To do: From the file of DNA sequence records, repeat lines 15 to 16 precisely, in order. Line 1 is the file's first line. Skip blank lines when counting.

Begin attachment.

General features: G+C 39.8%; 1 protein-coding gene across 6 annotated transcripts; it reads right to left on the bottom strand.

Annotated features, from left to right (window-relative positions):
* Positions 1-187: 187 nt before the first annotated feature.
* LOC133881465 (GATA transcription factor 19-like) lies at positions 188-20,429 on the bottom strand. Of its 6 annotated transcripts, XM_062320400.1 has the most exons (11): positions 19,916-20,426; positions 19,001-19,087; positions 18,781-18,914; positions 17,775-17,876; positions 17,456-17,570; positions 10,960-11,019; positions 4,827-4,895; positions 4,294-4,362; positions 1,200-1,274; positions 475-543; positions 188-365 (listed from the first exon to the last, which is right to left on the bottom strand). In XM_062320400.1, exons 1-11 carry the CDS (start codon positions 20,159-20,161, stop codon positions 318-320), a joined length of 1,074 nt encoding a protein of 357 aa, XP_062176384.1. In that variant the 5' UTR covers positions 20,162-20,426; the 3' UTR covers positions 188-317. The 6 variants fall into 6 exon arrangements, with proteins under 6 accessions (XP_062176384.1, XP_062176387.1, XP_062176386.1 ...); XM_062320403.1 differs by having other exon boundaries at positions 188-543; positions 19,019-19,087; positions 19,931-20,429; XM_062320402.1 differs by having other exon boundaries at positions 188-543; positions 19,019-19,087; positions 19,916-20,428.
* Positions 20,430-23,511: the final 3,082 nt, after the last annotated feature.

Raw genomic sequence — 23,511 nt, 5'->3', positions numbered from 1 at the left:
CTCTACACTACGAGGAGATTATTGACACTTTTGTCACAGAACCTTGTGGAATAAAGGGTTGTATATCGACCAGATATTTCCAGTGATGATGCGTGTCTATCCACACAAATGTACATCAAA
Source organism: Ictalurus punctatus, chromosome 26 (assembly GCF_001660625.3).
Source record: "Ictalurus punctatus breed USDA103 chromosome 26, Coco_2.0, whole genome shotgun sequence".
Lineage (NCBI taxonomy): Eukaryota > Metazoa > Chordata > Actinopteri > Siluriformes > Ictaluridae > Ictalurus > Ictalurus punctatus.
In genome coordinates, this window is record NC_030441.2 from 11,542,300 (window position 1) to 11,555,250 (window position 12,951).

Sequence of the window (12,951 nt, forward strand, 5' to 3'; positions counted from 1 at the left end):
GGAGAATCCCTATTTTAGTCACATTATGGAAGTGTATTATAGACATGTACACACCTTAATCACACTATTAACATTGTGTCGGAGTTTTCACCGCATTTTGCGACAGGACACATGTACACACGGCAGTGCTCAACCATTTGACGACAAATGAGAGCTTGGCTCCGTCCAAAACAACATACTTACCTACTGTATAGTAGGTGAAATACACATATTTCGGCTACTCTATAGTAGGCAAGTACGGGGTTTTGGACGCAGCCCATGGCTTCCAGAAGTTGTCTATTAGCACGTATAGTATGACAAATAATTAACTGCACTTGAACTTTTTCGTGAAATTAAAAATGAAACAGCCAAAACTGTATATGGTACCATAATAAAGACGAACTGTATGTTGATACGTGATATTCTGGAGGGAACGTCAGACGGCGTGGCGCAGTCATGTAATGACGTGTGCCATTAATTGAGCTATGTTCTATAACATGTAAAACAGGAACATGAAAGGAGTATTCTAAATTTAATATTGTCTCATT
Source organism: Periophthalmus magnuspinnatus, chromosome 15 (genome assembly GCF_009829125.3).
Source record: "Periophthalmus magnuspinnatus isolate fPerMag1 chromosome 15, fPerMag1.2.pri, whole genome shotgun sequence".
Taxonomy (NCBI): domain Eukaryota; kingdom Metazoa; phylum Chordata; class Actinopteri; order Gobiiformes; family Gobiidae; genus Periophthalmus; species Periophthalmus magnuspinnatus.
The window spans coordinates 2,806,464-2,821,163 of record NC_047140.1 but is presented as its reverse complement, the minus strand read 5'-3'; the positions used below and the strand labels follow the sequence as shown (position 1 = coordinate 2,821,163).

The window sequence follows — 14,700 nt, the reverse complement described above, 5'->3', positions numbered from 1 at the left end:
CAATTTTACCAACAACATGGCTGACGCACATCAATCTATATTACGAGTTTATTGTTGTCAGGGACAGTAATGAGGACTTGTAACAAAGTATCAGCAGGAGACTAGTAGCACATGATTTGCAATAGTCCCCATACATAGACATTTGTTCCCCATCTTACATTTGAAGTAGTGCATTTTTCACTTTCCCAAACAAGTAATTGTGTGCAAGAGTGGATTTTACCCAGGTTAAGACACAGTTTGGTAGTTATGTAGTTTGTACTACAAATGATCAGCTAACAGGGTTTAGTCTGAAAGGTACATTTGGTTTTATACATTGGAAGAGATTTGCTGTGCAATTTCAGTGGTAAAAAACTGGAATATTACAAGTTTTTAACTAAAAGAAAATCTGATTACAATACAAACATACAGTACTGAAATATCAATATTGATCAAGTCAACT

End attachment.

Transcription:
Source record: "Periophthalmus magnuspinnatus isolate fPerMag1 chromosome 15, fPerMag1.2.pri, whole genome shotgun sequence".
Taxonomy (NCBI): domain Eukaryota; kingdom Metazoa; phylum Chordata; class Actinopteri; order Gobiiformes; family Gobiidae; genus Periophthalmus; species Periophthalmus magnuspinnatus.